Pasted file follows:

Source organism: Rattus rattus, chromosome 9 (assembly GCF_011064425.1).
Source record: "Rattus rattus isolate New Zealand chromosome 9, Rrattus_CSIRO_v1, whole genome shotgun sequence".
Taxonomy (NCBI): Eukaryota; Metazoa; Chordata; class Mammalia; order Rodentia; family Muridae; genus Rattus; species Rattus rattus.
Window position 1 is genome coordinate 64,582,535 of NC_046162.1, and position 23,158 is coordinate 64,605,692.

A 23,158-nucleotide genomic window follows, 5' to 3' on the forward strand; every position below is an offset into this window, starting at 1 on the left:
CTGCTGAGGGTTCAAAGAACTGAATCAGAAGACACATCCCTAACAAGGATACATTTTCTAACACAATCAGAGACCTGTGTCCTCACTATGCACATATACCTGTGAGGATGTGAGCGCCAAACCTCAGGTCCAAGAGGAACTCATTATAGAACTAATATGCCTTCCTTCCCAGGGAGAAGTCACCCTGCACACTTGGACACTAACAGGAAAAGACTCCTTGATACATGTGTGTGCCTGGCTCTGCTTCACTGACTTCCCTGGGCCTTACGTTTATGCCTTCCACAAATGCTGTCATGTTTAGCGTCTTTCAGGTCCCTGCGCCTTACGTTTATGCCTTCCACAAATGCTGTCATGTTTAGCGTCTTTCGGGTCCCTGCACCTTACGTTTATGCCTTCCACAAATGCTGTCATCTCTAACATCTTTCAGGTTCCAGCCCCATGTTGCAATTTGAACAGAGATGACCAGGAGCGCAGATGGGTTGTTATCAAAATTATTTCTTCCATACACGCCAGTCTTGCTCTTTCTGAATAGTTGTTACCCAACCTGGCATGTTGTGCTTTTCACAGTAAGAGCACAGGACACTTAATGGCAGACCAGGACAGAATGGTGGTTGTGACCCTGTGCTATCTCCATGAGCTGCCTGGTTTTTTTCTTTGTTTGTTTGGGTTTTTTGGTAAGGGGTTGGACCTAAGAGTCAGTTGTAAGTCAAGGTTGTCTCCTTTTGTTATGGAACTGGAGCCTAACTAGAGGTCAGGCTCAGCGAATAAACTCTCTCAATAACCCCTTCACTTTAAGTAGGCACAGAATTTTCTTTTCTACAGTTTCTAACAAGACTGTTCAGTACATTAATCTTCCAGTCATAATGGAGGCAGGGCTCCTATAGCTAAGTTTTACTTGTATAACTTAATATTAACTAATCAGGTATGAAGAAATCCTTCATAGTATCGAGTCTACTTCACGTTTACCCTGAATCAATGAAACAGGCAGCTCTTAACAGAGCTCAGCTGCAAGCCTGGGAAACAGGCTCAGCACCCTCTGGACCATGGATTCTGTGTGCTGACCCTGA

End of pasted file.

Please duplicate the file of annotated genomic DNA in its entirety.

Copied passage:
Source organism: Rattus rattus, chromosome 9 (assembly GCF_011064425.1).
Source record: "Rattus rattus isolate New Zealand chromosome 9, Rrattus_CSIRO_v1, whole genome shotgun sequence".
Taxonomy (NCBI): Eukaryota; Metazoa; Chordata; class Mammalia; order Rodentia; family Muridae; genus Rattus; species Rattus rattus.
Window position 1 is genome coordinate 64,582,535 of NC_046162.1, and position 23,158 is coordinate 64,605,692.

A 23,158-nucleotide genomic window follows, 5' to 3' on the forward strand; every position below is an offset into this window, starting at 1 on the left:
CTGCTGAGGGTTCAAAGAACTGAATCAGAAGACACATCCCTAACAAGGATACATTTTCTAACACAATCAGAGACCTGTGTCCTCACTATGCACATATACCTGTGAGGATGTGAGCGCCAAACCTCAGGTCCAAGAGGAACTCATTATAGAACTAATATGCCTTCCTTCCCAGGGAGAAGTCACCCTGCACACTTGGACACTAACAGGAAAAGACTCCTTGATACATGTGTGTGCCTGGCTCTGCTTCACTGACTTCCCTGGGCCTTACGTTTATGCCTTCCACAAATGCTGTCATGTTTAGCGTCTTTCAGGTCCCTGCGCCTTACGTTTATGCCTTCCACAAATGCTGTCATGTTTAGCGTCTTTCGGGTCCCTGCACCTTACGTTTATGCCTTCCACAAATGCTGTCATCTCTAACATCTTTCAGGTTCCAGCCCCATGTTGCAATTTGAACAGAGATGACCAGGAGCGCAGATGGGTTGTTATCAAAATTATTTCTTCCATACACGCCAGTCTTGCTCTTTCTGAATAGTTGTTACCCAACCTGGCATGTTGTGCTTTTCACAGTAAGAGCACAGGACACTTAATGGCAGACCAGGACAGAATGGTGGTTGTGACCCTGTGCTATCTCCATGAGCTGCCTGGTTTTTTTCTTTGTTTGTTTGGGTTTTTTGGTAAGGGGTTGGACCTAAGAGTCAGTTGTAAGTCAAGGTTGTCTCCTTTTGTTATGGAACTGGAGCCTAACTAGAGGTCAGGCTCAGCGAATAAACTCTCTCAATAACCCCTTCACTTTAAGTAGGCACAGAATTTTCTTTTCTACAGTTTCTAACAAGACTGTTCAGTACATTAATCTTCCAGTCATAATGGAGGCAGGGCTCCTATAGCTAAGTTTTACTTGTATAACTTAATATTAACTAATCAGGTATGAAGAAATCCTTCATAGTATCGAGTCTACTTCACGTTTACCCTGAATCAATGAAACAGGCAGCTCTTAACAGAGCTCAGCTGCAAGCCTGGGAAACAGGCTCAGCACCCTCTGGACCATGGATTCTGTGTGCTGACCCTGA